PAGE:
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Edtech-Try Before you Buy

We need to change/ upgrade our Ed-Tech from time to time but where from and who do we trust? Claire Lockyer shares her do’s and don’ts to help others.

It is a truth universally acknowledged that people love selling stuff to schools. Teachers are used to being bombarded with marketing emails. It’s no surprise really that teachers feel there is safety in numbers and, if Mrs L (the Head of the school down the road) has chosen to buy in the new whizzy piece of tech kit, then maybe that’s easier and safer to follow the example than risk going it alone and getting even more sales calls.

If I’m honest, I agree. Almost. You see, it’s likely Mrs L only bought it as Mr B already has it. Mr B thinks it’s ace. Mr B got it as he went to Bett and loved what he saw. He was told that 900 schools already use it and he didn’t want to miss out. But Mr B forgot none of his teachers felt any need for a new tool. His staff are happy with what they have in place and actually, they don’t have time to give to learning a new piece of software as they’re too busy triangulating all their evidence which (you still with me here) Mr B asked for them to collate…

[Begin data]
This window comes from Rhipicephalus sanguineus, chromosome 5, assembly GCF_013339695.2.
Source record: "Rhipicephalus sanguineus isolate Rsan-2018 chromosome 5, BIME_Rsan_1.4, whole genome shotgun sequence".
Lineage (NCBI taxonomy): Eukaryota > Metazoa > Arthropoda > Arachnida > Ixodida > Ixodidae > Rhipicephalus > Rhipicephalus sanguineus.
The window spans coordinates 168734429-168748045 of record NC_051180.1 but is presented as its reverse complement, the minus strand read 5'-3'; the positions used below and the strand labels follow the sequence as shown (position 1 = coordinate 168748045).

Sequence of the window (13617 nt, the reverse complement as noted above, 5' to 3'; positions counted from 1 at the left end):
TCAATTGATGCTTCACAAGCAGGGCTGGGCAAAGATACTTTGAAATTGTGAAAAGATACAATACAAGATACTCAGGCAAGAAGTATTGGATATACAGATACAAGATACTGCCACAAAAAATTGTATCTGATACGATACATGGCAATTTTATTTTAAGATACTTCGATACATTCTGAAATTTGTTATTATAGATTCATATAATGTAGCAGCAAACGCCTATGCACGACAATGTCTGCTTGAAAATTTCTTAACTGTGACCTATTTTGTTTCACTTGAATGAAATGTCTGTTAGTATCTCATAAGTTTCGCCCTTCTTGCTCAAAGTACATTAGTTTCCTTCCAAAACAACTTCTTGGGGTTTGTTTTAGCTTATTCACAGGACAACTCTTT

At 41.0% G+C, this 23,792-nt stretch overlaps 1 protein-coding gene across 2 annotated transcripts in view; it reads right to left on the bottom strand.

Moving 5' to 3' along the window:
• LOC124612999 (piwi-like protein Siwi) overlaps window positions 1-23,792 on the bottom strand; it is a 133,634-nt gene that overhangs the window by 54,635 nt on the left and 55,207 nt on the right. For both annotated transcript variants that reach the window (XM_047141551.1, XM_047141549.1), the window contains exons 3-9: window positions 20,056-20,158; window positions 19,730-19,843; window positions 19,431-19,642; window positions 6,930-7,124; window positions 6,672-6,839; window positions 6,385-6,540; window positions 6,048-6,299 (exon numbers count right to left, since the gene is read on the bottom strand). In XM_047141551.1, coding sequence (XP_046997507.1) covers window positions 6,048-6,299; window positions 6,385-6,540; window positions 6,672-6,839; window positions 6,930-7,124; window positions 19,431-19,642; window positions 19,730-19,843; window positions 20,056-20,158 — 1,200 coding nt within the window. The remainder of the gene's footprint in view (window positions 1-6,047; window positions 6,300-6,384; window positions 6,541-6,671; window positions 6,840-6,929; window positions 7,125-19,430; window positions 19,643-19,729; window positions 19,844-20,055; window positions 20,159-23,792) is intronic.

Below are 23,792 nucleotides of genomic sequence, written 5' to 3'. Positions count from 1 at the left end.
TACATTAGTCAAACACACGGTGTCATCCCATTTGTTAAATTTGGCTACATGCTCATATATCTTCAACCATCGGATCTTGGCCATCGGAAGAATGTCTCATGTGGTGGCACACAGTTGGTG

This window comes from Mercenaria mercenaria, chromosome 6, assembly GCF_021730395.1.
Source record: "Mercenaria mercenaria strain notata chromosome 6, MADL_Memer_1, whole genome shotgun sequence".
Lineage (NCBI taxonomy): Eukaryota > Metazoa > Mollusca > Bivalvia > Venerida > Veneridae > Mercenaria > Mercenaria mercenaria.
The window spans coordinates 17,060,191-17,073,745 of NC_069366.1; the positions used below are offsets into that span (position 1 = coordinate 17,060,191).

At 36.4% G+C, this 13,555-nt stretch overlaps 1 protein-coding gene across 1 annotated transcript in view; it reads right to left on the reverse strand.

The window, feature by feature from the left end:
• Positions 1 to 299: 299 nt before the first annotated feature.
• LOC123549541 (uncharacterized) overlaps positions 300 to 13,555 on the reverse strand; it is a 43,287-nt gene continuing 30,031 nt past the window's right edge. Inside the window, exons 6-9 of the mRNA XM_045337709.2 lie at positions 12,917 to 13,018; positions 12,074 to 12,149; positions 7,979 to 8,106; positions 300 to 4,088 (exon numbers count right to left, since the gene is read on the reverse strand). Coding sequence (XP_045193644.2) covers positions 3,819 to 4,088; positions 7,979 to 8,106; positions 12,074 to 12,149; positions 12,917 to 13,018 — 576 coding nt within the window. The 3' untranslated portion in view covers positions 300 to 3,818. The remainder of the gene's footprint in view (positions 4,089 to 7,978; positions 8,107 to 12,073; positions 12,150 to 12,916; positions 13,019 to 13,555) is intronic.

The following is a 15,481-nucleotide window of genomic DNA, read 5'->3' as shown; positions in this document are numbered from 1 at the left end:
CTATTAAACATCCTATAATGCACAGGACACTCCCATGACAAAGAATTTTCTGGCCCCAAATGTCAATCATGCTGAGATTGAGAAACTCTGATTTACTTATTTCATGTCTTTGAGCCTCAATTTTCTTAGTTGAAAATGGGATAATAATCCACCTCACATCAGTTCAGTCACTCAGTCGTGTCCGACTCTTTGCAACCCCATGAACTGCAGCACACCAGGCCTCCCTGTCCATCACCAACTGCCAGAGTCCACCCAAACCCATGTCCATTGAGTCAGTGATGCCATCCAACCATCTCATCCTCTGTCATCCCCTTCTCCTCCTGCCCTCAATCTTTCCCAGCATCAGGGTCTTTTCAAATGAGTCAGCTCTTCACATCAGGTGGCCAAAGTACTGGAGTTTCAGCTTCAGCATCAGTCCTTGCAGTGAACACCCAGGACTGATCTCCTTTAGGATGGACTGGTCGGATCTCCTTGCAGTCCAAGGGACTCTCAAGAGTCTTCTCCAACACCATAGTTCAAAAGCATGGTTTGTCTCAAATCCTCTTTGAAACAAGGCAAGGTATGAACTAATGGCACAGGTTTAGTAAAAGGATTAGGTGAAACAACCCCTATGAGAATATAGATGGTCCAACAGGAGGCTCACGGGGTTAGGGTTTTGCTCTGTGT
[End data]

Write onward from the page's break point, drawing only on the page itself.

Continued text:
So, let’s have a think about that. Doing the same as others is good. Buying products based on recommendation from someone you trust, also good. Researching products before you buy? Quite honestly, this bit is priceless. Happily following everyone else could indeed land you with the best piece of software ever to be loaded onto the school’s stock of ageing HPs. Or it could lead to a hefty bill incurred from buying a product to fix a problem that never really existed in your school. So how do you navigate your way through?

  1. Identify what you need. Think about those areas where you’re doing what you’ve always done. If you’re using the same procedures as you did 10 years ago, it’s highly likely there’s a piece of software out there designed to ease your load. Are you using pen and paper to record details? Safeguarding concerns written on paper and stored in your DSL’s head/filing cabinet are a great example. My last school wrote concerns on green paper. It became a verb – to green form it. Did it work?  Yes – although that’s also because my Head was pretty amazing at knowing all her children. Was there better out there? Absolutely (take a look at to see my choice for improving on paper recording).